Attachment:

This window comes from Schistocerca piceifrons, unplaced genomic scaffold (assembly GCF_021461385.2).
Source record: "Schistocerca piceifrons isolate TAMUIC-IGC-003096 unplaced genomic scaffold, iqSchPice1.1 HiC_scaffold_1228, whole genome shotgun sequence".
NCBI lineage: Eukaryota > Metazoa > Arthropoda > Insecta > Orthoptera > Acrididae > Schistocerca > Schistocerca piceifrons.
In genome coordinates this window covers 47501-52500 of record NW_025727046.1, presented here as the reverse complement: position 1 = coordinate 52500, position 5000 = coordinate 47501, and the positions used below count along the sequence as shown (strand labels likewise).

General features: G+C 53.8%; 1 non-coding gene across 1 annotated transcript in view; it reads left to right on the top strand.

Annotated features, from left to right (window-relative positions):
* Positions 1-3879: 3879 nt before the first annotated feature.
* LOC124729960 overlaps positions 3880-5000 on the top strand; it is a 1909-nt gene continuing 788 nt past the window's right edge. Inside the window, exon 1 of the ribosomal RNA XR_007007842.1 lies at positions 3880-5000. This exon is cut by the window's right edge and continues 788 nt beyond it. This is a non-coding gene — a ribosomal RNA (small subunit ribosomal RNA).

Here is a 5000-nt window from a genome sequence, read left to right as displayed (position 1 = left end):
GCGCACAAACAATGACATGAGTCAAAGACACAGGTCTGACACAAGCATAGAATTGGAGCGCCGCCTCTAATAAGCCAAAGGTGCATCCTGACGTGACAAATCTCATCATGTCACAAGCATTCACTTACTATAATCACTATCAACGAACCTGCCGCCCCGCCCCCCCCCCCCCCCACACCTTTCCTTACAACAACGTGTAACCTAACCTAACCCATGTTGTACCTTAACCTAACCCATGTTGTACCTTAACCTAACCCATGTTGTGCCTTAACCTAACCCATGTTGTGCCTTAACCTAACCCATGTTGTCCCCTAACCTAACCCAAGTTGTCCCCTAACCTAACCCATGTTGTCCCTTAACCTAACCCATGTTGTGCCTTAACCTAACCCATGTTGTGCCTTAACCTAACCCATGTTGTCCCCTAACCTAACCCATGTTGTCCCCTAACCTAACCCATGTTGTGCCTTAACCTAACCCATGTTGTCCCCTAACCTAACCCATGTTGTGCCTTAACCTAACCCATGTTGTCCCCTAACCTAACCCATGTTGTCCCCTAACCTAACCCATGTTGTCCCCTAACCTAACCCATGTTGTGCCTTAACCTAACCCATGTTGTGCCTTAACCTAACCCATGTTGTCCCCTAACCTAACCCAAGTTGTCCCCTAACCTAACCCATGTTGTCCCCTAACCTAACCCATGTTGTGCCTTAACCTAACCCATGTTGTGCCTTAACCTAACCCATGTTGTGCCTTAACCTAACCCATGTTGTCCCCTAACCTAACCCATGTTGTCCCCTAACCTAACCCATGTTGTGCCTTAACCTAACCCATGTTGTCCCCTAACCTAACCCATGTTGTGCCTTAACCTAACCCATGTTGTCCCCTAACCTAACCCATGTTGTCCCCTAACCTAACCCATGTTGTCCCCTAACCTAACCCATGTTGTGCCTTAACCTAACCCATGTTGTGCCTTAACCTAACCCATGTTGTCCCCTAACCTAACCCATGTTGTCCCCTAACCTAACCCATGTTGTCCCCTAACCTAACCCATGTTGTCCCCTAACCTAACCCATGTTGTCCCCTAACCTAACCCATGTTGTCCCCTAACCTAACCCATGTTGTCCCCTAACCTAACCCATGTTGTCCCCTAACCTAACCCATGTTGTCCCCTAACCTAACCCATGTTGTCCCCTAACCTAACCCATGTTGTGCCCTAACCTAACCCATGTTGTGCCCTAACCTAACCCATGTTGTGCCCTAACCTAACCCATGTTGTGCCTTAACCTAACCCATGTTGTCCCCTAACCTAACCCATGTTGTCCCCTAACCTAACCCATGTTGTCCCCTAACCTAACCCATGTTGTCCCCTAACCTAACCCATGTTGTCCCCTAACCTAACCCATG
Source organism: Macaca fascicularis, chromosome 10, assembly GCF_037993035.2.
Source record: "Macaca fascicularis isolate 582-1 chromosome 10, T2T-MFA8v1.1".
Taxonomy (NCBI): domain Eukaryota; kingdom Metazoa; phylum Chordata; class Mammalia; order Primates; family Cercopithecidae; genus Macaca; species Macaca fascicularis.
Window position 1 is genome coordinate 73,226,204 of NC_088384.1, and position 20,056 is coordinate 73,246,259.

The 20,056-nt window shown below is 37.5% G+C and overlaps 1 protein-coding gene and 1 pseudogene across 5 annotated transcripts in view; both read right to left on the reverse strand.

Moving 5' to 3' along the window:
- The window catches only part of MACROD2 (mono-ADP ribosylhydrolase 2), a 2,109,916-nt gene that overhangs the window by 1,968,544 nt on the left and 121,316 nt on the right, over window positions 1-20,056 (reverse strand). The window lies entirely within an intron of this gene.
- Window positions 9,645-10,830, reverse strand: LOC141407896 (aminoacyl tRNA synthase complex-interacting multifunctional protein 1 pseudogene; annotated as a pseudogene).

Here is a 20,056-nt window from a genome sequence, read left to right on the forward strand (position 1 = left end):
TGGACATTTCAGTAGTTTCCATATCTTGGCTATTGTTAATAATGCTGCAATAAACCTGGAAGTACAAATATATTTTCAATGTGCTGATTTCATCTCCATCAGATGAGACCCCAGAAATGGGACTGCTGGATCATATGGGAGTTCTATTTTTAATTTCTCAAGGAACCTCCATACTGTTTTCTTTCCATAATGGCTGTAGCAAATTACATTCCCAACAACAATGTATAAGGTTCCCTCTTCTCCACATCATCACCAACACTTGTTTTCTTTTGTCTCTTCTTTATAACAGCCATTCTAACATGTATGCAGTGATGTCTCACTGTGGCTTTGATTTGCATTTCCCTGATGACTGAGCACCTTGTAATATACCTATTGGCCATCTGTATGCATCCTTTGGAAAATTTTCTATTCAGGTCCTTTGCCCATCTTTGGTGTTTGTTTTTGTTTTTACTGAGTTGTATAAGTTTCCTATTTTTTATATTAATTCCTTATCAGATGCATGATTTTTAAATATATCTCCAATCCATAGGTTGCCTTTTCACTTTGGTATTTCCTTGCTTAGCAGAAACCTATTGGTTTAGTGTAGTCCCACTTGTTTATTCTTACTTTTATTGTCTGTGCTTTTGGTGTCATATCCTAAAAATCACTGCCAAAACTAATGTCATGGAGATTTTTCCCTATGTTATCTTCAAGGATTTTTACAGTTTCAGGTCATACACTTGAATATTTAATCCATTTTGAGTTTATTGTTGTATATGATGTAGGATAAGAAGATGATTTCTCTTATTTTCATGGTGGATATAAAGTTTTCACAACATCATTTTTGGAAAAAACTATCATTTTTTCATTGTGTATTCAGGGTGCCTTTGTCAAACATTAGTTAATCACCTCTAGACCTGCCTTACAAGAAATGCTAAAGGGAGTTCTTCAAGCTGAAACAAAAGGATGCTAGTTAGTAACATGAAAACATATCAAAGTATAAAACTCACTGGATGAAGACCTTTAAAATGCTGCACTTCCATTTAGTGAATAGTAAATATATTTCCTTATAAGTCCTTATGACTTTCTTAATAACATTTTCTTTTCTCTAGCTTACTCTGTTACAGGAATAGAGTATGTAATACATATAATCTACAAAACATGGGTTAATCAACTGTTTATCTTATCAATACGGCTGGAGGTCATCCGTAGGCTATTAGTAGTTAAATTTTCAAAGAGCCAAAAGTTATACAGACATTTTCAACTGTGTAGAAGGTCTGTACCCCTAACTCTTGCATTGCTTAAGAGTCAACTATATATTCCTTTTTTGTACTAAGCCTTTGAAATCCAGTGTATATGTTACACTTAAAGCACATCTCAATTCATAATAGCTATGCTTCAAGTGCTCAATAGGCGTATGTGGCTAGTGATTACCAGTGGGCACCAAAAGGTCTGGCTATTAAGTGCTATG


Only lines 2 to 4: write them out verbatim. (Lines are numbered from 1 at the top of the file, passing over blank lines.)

Source record: "Schistocerca piceifrons isolate TAMUIC-IGC-003096 unplaced genomic scaffold, iqSchPice1.1 HiC_scaffold_1228, whole genome shotgun sequence".
NCBI lineage: Eukaryota > Metazoa > Arthropoda > Insecta > Orthoptera > Acrididae > Schistocerca > Schistocerca piceifrons.
In genome coordinates this window covers 47501-52500 of record NW_025727046.1, presented here as the reverse complement: position 1 = coordinate 52500, position 5000 = coordinate 47501, and the positions used below count along the sequence as shown (strand labels likewise).